I just simplified it above. But what exactly is preventing you from using functionObject.empty() ... ? Maybe you can show a simplified example of your use-case? –  Georg Fritzsche Jan 10 '10 at 1:03
1  
The implementation of the returned object is by the way mainly in boost/bind/bind_template.hpp - there you can see that the function is stored privately and no accessors are provided - it is supposed to be opaque. I think the approach you are taking is flawed, you have to create your function objects somewhere - thats where you should fix it. –  Georg Fritzsche Jan 10 '10 at 1:42
    
this answer is shaping up nicely. i should try out your ideas shortly –  Matt Joiner Jan 13 '10 at 4:01
1  
So it turns out that, seeing as I was packing the bind before passing it in, the expected call signature did not change. It was simply a boost::function<RetVal()>, which let me use the .empty() method. This answer gave me the right ideas and put me on the right track. –  Matt Joiner Jan 15 '10 at 0:44

I'd create a wrapper object to do this. Something like the following

#include <boost/bind.hpp>
#include <boost/function.hpp>
#include <iostream>

int aFunction(int i, int j)
{
  std::cout<<"In a Function"<<std::endl;
  return i+j;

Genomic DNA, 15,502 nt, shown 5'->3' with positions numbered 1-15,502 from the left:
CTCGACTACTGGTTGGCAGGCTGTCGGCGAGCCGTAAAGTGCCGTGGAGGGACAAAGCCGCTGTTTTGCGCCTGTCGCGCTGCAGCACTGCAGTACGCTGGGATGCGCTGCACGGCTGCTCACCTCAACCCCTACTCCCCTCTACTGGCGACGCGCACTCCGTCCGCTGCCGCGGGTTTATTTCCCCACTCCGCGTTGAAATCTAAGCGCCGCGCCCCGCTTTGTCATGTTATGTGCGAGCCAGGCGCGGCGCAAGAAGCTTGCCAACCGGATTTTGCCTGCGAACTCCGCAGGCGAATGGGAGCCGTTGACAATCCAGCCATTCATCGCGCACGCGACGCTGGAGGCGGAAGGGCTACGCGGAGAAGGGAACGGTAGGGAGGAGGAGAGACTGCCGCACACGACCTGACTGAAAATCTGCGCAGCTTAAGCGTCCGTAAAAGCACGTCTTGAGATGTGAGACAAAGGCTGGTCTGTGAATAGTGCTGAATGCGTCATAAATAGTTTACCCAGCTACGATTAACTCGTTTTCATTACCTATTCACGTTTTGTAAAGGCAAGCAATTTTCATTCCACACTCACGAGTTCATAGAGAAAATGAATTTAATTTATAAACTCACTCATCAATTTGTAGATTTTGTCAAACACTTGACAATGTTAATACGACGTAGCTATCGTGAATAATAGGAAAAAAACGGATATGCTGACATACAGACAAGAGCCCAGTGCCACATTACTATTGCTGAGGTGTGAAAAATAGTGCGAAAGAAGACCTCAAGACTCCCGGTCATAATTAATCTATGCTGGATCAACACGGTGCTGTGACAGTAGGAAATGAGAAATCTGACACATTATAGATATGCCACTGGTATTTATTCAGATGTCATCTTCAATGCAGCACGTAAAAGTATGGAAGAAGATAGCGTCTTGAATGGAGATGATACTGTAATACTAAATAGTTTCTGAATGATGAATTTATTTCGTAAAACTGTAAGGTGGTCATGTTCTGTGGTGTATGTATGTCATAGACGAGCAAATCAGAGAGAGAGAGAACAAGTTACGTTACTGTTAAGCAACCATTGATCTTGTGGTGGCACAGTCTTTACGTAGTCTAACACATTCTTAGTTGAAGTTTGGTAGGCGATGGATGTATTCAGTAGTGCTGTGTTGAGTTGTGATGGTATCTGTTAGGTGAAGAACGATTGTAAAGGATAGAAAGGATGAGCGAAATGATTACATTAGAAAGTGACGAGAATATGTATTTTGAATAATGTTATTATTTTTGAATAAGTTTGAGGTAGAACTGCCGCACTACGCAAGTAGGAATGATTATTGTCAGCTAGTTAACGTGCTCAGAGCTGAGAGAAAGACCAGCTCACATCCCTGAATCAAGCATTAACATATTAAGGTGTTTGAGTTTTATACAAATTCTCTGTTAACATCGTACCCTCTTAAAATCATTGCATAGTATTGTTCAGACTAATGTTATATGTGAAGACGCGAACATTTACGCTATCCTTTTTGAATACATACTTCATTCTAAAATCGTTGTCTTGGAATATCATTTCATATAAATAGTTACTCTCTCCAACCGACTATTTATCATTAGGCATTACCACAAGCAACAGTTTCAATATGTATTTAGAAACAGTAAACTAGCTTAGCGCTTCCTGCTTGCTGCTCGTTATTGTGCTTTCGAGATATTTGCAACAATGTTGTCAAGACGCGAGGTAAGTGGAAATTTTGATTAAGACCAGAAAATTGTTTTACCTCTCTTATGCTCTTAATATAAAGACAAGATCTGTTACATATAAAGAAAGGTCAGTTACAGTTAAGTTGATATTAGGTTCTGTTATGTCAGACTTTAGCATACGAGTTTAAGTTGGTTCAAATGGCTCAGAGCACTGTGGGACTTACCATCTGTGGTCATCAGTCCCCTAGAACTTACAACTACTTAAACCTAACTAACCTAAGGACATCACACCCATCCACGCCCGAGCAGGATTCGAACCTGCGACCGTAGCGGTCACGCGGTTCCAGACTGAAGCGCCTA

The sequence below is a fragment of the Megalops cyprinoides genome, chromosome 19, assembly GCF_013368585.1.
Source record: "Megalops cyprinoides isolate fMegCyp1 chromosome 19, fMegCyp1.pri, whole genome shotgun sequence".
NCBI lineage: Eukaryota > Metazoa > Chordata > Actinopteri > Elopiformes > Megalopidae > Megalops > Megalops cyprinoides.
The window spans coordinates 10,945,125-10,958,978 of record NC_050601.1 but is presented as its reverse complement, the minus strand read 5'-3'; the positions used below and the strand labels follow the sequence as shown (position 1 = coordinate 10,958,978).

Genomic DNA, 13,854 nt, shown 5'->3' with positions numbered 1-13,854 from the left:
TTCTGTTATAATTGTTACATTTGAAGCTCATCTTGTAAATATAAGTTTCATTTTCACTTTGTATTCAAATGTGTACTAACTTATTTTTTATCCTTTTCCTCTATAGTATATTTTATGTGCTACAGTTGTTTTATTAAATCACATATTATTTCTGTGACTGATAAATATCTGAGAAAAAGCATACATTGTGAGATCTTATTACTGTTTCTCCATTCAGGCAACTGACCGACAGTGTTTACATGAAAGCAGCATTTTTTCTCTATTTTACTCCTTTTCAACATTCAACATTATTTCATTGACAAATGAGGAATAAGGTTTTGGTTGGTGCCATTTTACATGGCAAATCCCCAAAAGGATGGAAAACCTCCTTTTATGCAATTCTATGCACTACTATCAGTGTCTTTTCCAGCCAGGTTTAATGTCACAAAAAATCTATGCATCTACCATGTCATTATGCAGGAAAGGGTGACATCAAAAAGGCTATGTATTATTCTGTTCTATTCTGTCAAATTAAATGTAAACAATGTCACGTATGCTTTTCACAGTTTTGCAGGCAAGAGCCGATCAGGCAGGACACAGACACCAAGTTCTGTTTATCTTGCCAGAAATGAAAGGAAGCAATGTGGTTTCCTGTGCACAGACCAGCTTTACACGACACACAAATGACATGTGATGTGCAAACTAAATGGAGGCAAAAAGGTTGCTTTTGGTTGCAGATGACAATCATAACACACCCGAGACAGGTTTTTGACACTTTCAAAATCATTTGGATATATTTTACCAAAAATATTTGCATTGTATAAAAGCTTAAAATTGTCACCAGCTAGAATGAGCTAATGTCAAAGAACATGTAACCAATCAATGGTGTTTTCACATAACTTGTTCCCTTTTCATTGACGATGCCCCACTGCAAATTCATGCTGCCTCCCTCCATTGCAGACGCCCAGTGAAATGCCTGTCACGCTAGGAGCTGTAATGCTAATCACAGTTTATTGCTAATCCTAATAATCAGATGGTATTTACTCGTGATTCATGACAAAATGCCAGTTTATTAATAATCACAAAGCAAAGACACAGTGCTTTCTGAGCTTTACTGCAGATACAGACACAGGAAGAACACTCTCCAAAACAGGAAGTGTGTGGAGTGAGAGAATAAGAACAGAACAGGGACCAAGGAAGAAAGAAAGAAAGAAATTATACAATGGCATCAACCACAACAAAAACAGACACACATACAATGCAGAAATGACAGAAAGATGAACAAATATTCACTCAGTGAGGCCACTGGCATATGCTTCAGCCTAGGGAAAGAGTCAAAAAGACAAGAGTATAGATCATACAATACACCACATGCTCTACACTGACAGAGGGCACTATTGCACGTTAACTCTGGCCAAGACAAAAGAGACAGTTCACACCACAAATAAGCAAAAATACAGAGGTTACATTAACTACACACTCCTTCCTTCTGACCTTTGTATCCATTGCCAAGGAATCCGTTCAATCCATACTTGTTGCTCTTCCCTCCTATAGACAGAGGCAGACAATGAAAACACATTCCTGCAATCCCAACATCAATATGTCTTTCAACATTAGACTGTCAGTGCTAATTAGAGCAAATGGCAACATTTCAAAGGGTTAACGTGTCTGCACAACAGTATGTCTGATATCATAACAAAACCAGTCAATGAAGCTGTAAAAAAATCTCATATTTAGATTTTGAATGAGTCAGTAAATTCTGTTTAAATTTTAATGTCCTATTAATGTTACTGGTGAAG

}

struct DefaultingFromFnPtr : public boost::function< int(int,int) >
{
  explicit DefaultingFromFnPtr( int(*fn)(int,int) ) : fn_(fn) {}
  int operator()(int i, int j) const
  {
    if (fn_!=NULL) return fn_(i, j);
    return 7;
  }
  int(*fn_)(int,int);
};

template<typename T>
void do_stuff( T t )
{
  std::cout<<"RETURNED "<<t()<<std::endl;
}

int main( int argv, const char** argc)
{

  int(*mightBeNullFnPtr)(int,int) = NULL;
  if( argv>1)
  {
    mightBeNullFnPtr = & aFunction;
  }

  int var1 = 10;
  int var2 = 20;

  do_stuff( boost::bind( DefaultingFromFnPtr( mightBeNullFnPtr ), var1, var2 ) );
}

Compile this and run it with no arguments and it sets mightBeNullFnPtr to NULL and calls do_stuff with a wrapper class, and so prints out 7. Run it with an argument and it will set mightByNullFnPtr to aFunction and calls do_stuff with that, printing out 30.

If you want more genericity you will need to template the DefaultingFromFnPtr wrapper class, but that should be pretty easy to do.

share|improve this answer
    
Hm, you might be on to something. I'll give it a try. –  Matt Joiner Jan 11 '10 at 7:34

I'm pretty sure calling boost::bind with a null pointer (= the creation of the bind object) should be considered undefined behavior, even if the crash only happens when calling it.

share|improve this answer
    
yes but it's not. –  Matt Joiner Jan 6 '10 at 8:31

You're going to have to hack boost.

boost::bind returns unspecified-n-n. The only thing valid to do with these classes is operator(). The only other thing you know is that they are copy constructable, and have a typedef for result_type (which, by the way, means you don't need a template for result type).

You want something else - so you'll need to find the definition of unspecified-n-n in boost (there maybe several), hack them to have a is_null() member function which checks for the conditions you want, then call that as your test.

This is, of course, assuming you are certain you'll always get a boost::bind'ed object in your template function. If someone tries passing in a regular function pointer, it won't compile. Working around this will require some template magic.